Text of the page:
Wednesday, September 01, 2010

A Very Interesting Interview of Uzawa

Here are some interesting bits:

On Joan Robinson and James Meade:

We had the first Far Eastern Meeting of the Econometric Society, in the summer
of 1971 or thereabout, inviting James Meade, Michael Bruno, and Joe Stiglitz
from abroad. After the meetings were over, I organized a three-day seminar
meeting at the gracious villa of the Development Bank of Japan in Hakone. James
Meade gave an opening lecture, really a beautiful lecture, typical of him. Then
Joe Stiglitz asked him, “What Joan Robinson would say if she were here?” Meade
was quite upset and replied, with a stern voice. “I have not come this far to
hear that name!”

On Friedman and Lloyd Metzler

No, before that. When I had an offer from the University of Chicago, I was very
concerned with [Milton] Friedman. I did not want to do anything with Milton
Friedman. But Lloyd Metzler was very insistent that I come to Chicago. One day,
Metzler came to Stanford to urge me to accept the offer from Chicago. We had
lunch together and I asked him how things were done in Chicago. I asked him the
most important thing to me, that is, what were the relations between him and
Milton Friedman. Metzler said “Oh, I am getting along with Milton very well,
because I don’t pay any attention to what he says.” That was a classic statement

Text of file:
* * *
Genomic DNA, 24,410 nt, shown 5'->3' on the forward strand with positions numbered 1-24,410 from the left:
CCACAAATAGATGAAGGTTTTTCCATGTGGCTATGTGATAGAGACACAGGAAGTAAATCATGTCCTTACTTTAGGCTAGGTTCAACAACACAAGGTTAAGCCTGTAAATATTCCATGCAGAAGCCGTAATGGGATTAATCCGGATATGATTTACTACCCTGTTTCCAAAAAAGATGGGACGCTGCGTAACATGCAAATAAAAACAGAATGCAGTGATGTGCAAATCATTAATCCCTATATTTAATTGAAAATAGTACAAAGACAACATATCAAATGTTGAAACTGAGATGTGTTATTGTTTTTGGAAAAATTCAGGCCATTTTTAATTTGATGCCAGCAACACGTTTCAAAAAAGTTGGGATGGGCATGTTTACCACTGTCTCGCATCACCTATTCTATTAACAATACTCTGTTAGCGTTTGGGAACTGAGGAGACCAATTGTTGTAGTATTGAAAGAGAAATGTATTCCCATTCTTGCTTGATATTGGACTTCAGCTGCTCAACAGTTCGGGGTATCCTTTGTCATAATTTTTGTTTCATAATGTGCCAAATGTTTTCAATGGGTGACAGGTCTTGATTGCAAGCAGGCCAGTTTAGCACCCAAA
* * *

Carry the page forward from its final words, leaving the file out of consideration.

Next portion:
typical of Metzler. A few year before that, about four years before that,
Metzler suffered from a serious disease, a brain tumor, and he had a major
operation. That was the reason why I was invited to come to Chicago, because he
was the House Keynesian. So, I was invited to come to Chicago to work with him.

Here's the link.

Wednesday, August 18, 2010

I am back!!!!

I know, it has been a while. Just realize that the last post I have here is back in March, almost half a year ago.

In this WSJ piece, apparently some Basel Committe economists have done regression work which shows that imposing higher capital standard on banks will bring in long-term benefits which outweigh short term costs....

Since I am not an econometric expert here, I would not quibble with their results. But then again at least I know this: imposing higher K-standard would likely raise the bar for entrants in the banking industry. And this in turn means the banking sector would be less competitive than it would have been if the K-requirment has not been lifted. Now that has got to be costs to the economy as a result of this reduction in competitiveness in the economy, and I am not sure that this costs of the unintended consequence of an apparently "beneficial" policy have been taken into account by the researchers.

Sunday, January 24, 2010

Why Economists Have So Little to Say About the Crisis

That's a topic Nobel Laureate Jim Buchanan recently talked about at a lecture at U of Richmond.

Thursday, January 14, 2010

The Paul Krugman Test

"My attitude is this: if you are getting attacked by Krugman, you must be doing something right. "

That is one of very interesting lines from this excellent interview with Chicago's Gene Fama.